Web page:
SALVI: As I mentioned, the key focus areas are on chapters six, seven and nine that you are talking about, ranging from IT governance to legal aspects. There are obviously expectations in terms of getting the organization changes and the process changes completed in a shorter time. And the timeline for those are the end of October 2011. As far as the expectation for implementation of all the requirements of the guidelines are concerned, the expectation is to have it completed by the end of February 2012.
Challenges in Meeting DeadlinesFIELD: Well in a lot of ways that is a very tight deadline. What do see as being the biggest challenges in meeting these standards for your institution and for others as well?
SALVI: All the banks are looking at and performing their own gap analysis, and my guess is that most or all the banks will actually have variation in terms of the level of compliance. The larger banks will actually find themselves more compliant as compared to the smaller ones. There are specific expectations, higher expectations such as building up enterprise-level data storage or the implementation of digital rights management or creating a much more robust end-to-end identity and access management solution, so on and so forth. There are such changes which require a longer time than the one you are provided for implementation. My sense is that organizations would need larger timeframes than those. For some of these controls to be implemented, depending on their level of compliance to them as we stand, the challenges will range from organizations and there are these few points where it would be challenging for them to actually get them implemented within one year.
FIELD: Now how do you see these guidelines impacting the role of yourself, a CISO at a bank?
SALVI: Large banks have already been seeing the CISO role playing a leadership role in the organization, to broaden the spectrum, looking at it from an enterprise point-of-view trying to change the bank, and engaging business support functions and various other groups. What these guidelines are going to do is actually underline that control across the whole ecosystem of the banking industry. And my sense is that it will actually give more clarity to all the banks in terms of what the CISO's role is all about, why it needs to be placed at a leadership level and why it needs to have the focus and integrated approach towards driving the information security strategy into the organization. That's the change I guess will be brought about by the implementation of these guidelines.
FIELD: At the very beginning of this conversation, you spoke about the threat landscape for Indian institutions. How ultimately do you see these guidelines impacting that threat landscape?
SALVI: If you look at the normal work of an information security team, you will find that most of the time we are working towards improving the hygiene, the infrastructure and the maturity of the organization because you will not always be under attack and you are not always doing the reactive stuff in terms of managing and mitigating incidents. In the ballpark, 90 percent of your time is to do that proactive stuff and ten percent of the time you're dealing with the actual incidents. Given that, these guidelines are obviously going to be focusing on helping us to improve the proactive bit and have more focus on the proactive bit to improve the hygiene of the banking infrastructure, looking at and improving at many folds to ensure that we are able to be with the current, as well as the future, tech landscape. I think it's just preparing ourselves to deal with it better and improving the hygiene by giving a very consistent approach towards the whole banking industry, other than trying to allow only a few banks to actually improve based on those threats.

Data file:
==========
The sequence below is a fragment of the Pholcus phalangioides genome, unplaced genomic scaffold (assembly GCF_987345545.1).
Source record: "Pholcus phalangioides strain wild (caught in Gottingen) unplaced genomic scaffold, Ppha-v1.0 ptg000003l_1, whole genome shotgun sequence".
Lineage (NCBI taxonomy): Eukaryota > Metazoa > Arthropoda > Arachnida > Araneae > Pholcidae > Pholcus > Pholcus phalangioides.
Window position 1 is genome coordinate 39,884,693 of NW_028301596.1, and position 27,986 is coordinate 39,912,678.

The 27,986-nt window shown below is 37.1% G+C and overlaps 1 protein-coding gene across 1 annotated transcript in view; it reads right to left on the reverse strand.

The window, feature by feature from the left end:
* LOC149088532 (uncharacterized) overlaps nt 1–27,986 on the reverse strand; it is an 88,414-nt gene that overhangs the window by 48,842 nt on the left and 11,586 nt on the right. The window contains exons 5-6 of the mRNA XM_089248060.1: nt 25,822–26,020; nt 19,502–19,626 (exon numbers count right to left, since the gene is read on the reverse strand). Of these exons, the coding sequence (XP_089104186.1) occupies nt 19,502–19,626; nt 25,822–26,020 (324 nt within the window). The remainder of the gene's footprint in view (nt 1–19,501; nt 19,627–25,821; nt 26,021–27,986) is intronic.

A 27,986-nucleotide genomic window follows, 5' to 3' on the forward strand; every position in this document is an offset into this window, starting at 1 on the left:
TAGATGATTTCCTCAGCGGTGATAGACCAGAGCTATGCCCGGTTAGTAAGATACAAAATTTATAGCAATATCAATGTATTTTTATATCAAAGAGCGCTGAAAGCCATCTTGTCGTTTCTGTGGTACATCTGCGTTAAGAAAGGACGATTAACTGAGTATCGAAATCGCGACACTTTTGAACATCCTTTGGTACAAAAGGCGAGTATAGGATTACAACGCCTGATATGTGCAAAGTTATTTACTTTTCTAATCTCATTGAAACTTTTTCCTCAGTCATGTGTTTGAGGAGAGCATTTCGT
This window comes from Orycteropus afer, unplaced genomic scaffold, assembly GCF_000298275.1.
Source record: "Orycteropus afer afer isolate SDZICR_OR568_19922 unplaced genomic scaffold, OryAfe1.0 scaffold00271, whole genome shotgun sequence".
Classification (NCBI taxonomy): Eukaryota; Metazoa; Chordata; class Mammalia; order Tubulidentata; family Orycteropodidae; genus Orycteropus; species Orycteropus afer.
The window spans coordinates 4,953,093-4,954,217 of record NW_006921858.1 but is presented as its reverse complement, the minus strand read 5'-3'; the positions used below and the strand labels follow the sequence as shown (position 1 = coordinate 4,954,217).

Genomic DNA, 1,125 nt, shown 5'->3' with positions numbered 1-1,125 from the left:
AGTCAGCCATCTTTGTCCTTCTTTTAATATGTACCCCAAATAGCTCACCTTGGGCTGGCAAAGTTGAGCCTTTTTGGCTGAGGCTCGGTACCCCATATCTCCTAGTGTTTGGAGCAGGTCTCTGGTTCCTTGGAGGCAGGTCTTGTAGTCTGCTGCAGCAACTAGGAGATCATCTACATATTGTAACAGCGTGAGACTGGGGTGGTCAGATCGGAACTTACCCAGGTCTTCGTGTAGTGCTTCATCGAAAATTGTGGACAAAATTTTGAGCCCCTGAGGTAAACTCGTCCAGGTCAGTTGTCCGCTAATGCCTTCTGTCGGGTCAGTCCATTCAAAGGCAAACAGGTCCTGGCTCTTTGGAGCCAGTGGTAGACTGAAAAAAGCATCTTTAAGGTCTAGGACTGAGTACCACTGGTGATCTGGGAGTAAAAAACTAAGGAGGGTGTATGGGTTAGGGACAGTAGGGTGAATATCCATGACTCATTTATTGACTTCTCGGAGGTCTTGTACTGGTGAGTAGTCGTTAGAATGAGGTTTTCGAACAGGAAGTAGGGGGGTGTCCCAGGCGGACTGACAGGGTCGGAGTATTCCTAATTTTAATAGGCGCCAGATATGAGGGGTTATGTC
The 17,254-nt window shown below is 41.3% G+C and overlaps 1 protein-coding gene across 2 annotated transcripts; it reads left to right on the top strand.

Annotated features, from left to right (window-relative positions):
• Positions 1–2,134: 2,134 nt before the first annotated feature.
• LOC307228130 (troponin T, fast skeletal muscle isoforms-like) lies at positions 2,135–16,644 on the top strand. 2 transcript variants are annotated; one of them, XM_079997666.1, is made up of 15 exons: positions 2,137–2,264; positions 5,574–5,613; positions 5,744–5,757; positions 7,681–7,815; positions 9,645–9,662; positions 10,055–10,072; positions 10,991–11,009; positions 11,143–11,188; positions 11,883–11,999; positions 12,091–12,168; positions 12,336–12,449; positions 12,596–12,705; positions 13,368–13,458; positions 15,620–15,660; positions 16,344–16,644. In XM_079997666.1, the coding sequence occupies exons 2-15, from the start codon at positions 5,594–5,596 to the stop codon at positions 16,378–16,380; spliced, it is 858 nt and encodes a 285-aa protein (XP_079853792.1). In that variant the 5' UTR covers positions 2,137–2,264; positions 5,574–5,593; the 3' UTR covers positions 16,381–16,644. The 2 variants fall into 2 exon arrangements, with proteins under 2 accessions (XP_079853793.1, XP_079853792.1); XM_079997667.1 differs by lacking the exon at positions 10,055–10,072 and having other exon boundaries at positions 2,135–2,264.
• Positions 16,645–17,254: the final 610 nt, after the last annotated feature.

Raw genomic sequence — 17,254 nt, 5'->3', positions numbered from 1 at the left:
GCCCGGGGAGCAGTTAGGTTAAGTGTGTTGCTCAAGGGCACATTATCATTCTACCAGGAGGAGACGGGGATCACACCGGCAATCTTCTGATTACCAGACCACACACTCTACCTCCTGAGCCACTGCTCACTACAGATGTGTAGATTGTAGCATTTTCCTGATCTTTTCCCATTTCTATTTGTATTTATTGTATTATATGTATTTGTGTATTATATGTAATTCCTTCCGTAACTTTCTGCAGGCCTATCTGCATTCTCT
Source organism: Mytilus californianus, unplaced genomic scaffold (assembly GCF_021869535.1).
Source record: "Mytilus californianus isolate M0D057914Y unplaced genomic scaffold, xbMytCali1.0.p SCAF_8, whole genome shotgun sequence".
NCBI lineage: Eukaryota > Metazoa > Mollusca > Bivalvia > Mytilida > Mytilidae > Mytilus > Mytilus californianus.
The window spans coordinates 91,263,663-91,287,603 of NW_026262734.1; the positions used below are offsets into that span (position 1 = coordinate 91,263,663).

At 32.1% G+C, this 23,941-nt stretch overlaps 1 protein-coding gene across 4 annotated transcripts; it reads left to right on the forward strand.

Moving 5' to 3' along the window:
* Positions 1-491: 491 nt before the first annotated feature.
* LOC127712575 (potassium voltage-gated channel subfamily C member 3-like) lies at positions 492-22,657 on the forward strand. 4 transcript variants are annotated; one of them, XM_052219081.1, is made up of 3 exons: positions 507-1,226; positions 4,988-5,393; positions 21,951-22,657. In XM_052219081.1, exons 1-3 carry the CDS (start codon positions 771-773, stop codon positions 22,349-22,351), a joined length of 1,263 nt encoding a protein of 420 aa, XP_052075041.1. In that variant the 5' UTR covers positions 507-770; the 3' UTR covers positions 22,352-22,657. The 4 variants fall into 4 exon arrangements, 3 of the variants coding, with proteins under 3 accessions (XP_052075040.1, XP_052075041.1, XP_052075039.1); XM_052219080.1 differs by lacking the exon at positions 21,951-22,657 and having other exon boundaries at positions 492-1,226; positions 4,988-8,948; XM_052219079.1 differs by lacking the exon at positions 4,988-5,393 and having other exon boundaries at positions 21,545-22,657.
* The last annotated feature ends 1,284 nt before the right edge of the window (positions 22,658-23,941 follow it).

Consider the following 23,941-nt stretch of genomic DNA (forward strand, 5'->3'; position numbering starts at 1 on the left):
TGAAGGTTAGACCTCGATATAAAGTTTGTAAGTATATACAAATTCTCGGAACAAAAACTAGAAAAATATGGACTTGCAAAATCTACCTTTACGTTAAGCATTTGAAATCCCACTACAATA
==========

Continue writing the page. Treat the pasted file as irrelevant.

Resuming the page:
Advice to CISOsFIELD: Final question for you. If you could boil it down, what advice would you offer to other CISOs in your industry in implementing these guidelines and meeting the tight deadlines you face?
SALVI: I think the first step towards that is to perform a very granular gap analysis. Once you've identified the gaps, you start identifying the areas that you need to focus on and make a roadmap in terms of how you want to remediate. It's a great opportunity provided by the regulator to improve the security of the banking ecosystem, and the threats are real as we know. So this will help us to actually plug those gaps. But having said that, one size doesn't fit all. You need to apply a risk assessment approach, looking at which risks are more applicable for your environment and your infrastructure, and close the circle of risk management from the identification assessment to acceptance and implementation. As long as you've done that and as long as you have allowed the focus to be there on the identified gaps, it will be helpful for all of the organizations to actually adopt the approach. My sense is that from now through most of this financial year for the Indian banking industry, the only focus they have for information security leaders will be to actually ensure that you comply with these guidelines.